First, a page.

Global Business Daily: UK COVID-19 app U-turn, EU recovery, car maker job cuts
"As many organizations around the country are reopening, I send my warmest best wishes and support to business communities throughout the United Kingdom, Commonwealth and across the world."
That was a royal thank you from Britain's Queen Elizabeth II on Friday to businesses around the world for their response to the coronavirus pandemic and their work to "rebuild communities."
On that cheerful note, the good news for the UK, as shoppers return to the high streets in flocks, is that retail sector sales are rebounding, with last month's figures jumping higher than expected. But the bad news – and there's always bad news – is that public borrowing is also on the increase as it hits a record high this month.
Sticking with retail, have you ever wondered how expensive clothes are in your country compared with others across Europe? Well, you can take a look at our graph at the bottom of the page to find a comparison of consumer price levels last year.
Don't miss our interview below with Jeni Tennison, vice president and chief strategy advisor at the Open Data Institute, to find out everything you need to know about the UK's U-turn in abandoning its homegrown COVID-19 test-and-trace app for the Google–Apple model. Is this the power of Big Tech?
Enjoy reading, Arij Limam
P.S. Did you know we send this briefing by email, too?
European Central Bank President Christine Lagarde echoed German Chancellor Angela Merkel in urging the European Union to quickly reach an agreement on a recovery plan worth 750 billion euros ($843 billion) to kick-start an economy battered by the coronavirus pandemic. EU leaders held a video conference on Friday to discuss the controversial stimulus package, the bloc's largest to date, but no agreement was reached except to meet again in person next month.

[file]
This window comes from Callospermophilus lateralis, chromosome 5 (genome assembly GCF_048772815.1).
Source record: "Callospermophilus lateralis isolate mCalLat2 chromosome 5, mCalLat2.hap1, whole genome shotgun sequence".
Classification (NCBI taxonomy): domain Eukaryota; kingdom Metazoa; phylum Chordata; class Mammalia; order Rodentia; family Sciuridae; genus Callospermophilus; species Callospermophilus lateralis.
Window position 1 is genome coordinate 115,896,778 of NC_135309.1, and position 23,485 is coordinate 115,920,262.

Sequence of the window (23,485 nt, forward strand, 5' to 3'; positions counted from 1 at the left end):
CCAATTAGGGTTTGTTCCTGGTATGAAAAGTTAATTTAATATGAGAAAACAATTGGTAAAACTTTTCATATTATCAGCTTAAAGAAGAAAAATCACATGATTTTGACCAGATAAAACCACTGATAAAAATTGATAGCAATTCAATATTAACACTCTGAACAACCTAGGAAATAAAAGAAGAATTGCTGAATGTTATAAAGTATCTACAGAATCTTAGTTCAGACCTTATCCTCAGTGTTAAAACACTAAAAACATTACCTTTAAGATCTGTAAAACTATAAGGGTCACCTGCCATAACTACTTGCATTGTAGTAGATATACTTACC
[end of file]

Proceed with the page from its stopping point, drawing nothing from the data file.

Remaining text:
British shoppers bought much more than expected in May, with sales volumes jumping by a record 12 percent after a historic 18 percent slump in April. But data also showed that public borrowing hit a record high in May, at £55.2 billion ($68.7 billion) – nine times the level for May 2019.
The UK has made a U-turn and ditched an attempt to develop its own National Health Service (NHS) COVID-19 test-and-trace app in favor of the Google-Apple model. The government is seemingly blaming Apple, after saying the homegrown system did not work well enough on Apple's iPhone.
A massive spyware hit users through 32 million downloads of extensions to Google's market-leading Chrome web browser, researchers at Awake Security told Reuters.
China's Ministry of Commerce (MOFCOM) on Thursday released a revised draft on foreign strategic investments in Chinese listed firms, seeking to ease restrictions to attract more investment to the market. The revision lowered asset requirements for investments, stipulating that foreign investors should either own at least $50 million or manage no less than $300 million of assets for market entry.